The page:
Time: 1. clock time: accurately measurable objective time, based on the diurnal cycle of 24 hours; 2. subjective time: inner experiential time, which can stretch and contract with changing energy-weather or states of consciousness.
Time zones: each country is in a time zone, which is measured in hours east or west of Greenwich, so that all clocks in that zone are coordinated; in astrological calculations and ephemeris consultations, account should be made if you are in another zone than Greenwich (GMT or UT), since all ephemerides are calculated for GMT. See also Summer Times.
Transits: motions of the planets in the heavens in relation to planets, cusps or points in an astrological chart; a useful technique for understanding personal changes.
Trapezium: a four-sided aspect structure with two sides parallel and the other two sides the same aspect.
T-square: a square-opposition-square aspect structure.
Unconscious: that part of our psyche which talks in urges, imaginal symbols, knowings, irrational fears, of which we are unaware or partially aware; distinguished in this book from the conscious (what we tell ourselves is going on), the subconscious (what we could be aware of quite easily, were we more awake) and the superconscious (our sense of spirit, our centre or visionary capacities; the unconscious can also be seen as personal and/or transpersonal/collective in its content and experiencing.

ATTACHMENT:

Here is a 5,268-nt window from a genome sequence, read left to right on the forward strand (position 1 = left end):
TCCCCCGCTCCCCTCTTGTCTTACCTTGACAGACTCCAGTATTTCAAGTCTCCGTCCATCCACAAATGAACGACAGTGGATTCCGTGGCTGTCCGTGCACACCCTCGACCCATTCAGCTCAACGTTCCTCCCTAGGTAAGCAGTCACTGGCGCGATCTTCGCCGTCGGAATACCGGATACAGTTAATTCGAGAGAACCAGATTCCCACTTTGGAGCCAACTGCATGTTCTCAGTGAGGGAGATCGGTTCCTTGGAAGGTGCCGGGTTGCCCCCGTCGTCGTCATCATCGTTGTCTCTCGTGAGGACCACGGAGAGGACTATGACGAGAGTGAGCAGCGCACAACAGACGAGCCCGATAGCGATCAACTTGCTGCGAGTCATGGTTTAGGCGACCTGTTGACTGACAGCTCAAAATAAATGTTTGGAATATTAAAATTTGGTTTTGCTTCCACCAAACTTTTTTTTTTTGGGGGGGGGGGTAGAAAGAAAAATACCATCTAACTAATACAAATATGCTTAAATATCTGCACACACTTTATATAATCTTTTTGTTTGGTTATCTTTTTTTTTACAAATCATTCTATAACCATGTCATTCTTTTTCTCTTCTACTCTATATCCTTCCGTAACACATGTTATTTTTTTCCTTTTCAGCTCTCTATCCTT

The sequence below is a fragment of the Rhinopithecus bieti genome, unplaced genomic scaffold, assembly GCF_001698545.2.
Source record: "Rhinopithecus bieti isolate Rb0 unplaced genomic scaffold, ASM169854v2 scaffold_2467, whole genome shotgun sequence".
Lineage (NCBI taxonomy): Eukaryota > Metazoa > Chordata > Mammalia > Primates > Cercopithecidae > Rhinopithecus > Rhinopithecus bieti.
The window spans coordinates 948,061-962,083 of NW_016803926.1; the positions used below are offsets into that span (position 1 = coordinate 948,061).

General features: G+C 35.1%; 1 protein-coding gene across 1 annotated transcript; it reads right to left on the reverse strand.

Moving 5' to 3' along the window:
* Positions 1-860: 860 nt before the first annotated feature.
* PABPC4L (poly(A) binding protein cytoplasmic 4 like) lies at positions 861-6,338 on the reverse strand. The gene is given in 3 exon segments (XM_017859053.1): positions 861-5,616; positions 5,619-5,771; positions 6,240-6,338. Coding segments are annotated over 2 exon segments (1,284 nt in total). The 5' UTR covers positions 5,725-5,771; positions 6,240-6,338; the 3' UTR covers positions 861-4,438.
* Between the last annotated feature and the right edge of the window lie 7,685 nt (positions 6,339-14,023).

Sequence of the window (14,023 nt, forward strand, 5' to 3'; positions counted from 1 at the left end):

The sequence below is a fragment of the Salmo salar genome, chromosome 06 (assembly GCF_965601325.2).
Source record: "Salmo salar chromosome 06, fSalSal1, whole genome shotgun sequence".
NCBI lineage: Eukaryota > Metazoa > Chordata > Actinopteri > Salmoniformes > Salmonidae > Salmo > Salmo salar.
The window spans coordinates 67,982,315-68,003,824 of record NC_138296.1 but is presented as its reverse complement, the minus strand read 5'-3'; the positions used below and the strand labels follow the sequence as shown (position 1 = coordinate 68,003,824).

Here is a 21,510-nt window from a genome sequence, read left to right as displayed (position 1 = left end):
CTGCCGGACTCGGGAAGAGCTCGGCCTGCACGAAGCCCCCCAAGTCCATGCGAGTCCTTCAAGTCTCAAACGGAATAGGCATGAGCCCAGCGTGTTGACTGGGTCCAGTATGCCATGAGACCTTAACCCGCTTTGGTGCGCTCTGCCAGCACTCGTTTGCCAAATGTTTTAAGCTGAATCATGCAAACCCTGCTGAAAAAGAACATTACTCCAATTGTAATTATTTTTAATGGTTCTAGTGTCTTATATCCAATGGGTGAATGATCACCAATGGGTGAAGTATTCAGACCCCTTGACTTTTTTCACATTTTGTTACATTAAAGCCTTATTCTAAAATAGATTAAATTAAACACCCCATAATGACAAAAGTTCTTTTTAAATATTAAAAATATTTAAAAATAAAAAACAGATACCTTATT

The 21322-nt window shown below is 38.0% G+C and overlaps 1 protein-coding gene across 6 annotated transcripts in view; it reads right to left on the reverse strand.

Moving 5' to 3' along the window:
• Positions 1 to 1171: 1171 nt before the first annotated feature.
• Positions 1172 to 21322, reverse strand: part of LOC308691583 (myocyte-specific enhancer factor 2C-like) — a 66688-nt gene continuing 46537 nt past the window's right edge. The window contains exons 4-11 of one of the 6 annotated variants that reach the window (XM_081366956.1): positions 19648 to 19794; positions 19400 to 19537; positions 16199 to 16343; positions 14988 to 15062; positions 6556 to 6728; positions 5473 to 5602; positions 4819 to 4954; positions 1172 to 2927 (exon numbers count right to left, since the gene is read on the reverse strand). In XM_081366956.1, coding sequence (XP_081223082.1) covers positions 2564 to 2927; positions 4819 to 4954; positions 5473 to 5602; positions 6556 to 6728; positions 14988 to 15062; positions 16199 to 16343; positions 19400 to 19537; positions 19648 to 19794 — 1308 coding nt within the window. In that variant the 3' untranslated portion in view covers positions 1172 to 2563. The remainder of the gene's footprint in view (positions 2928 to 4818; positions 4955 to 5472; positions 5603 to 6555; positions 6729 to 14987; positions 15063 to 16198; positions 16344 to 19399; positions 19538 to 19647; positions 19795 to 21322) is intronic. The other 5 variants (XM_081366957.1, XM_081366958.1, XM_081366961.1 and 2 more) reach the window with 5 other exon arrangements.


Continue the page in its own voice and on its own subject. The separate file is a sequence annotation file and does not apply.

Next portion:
Void-of-course: when the Moon has gone through its last major aspect (conjunction, sextile, square, trine, opposition) to other planets before leaving a sign it is void – it is best not to start new activities until it has ingressed into the next sign; this can be used with other planets as well.
Wholisation: a process whereby individuals find their belongingness in society and the world at large, fitting in to what is asked of them; the process at work in the zodiacal hemicycle beginning at and ending in Sagittarius; see also individualisation.
Yang: see genders.
Yin: see genders.
Yod: a quincunx-sextile-quincunx aspect triangle; this can be up-stepped with an opposition from its apex to the midpoint on the sextile, bringing in two added semisextile aspects.
Zenith: see midheaven.
Zodiac: the twelvefold subdivision of the ecliptic, anchored in the quarter-points which mark the extremes (solstices) and midpoints (equinoxes) of Earth's cycle of polar axial tilting to the Sun, or seasonal cycle.